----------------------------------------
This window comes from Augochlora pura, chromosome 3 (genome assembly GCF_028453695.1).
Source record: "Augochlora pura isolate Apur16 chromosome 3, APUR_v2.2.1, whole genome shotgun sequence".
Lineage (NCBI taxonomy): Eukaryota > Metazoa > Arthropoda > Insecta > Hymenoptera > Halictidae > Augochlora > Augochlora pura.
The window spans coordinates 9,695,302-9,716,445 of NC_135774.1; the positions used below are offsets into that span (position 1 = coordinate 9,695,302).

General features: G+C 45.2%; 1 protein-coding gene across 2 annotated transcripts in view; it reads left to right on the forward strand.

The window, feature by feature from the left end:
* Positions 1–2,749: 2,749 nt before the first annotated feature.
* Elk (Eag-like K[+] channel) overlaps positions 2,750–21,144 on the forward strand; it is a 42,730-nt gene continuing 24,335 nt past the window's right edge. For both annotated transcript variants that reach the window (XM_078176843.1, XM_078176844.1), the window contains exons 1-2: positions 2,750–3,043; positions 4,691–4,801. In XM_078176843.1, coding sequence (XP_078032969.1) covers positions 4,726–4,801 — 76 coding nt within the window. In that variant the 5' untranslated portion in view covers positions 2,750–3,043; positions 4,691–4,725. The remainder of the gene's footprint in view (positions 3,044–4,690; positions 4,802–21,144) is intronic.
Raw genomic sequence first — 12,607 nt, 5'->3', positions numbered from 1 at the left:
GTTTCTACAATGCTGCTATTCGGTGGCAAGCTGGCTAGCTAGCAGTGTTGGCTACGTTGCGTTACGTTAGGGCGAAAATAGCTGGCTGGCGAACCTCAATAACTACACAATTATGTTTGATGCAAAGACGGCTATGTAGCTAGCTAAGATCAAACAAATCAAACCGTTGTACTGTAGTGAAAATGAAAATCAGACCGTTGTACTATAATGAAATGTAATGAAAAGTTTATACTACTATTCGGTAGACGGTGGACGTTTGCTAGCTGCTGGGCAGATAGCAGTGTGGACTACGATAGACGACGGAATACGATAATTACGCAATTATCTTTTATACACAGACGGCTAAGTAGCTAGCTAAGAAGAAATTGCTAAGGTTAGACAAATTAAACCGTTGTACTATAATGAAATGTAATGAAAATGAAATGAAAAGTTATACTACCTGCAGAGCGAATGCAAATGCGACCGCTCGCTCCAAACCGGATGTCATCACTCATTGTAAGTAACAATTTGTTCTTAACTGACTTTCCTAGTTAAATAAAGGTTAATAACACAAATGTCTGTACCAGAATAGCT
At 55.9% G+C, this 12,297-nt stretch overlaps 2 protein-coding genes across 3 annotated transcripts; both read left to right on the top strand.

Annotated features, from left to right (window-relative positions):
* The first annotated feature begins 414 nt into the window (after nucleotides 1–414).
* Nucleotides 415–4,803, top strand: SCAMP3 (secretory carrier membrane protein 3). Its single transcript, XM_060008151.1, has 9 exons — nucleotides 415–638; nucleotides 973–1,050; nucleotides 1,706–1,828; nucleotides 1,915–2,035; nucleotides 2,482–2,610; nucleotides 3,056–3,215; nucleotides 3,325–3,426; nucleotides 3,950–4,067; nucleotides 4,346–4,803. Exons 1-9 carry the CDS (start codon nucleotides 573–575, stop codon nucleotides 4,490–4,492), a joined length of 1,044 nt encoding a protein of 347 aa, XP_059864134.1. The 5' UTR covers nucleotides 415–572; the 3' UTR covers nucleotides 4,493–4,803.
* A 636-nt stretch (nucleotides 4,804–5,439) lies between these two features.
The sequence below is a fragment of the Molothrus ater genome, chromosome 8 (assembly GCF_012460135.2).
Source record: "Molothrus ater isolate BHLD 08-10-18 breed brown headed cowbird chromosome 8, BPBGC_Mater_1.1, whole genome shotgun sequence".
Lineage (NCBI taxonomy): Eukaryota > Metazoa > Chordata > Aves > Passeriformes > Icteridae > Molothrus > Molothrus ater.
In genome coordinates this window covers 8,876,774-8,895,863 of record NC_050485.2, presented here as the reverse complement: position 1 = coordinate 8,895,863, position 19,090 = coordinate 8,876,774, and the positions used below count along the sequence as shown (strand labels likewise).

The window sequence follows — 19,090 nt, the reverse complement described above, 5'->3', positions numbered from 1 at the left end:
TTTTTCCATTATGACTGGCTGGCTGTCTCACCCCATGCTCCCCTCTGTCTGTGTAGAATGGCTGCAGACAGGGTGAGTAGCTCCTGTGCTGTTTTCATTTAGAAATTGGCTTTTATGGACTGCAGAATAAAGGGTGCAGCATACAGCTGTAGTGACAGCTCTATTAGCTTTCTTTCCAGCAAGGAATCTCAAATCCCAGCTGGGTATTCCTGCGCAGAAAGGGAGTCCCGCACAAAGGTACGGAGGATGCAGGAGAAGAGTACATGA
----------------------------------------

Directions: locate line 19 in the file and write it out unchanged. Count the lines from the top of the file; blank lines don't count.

In genome coordinates this window covers 8,876,774-8,895,863 of record NC_050485.2, presented here as the reverse complement: position 1 = coordinate 8,895,863, position 19,090 = coordinate 8,876,774, and the positions used below count along the sequence as shown (strand labels likewise).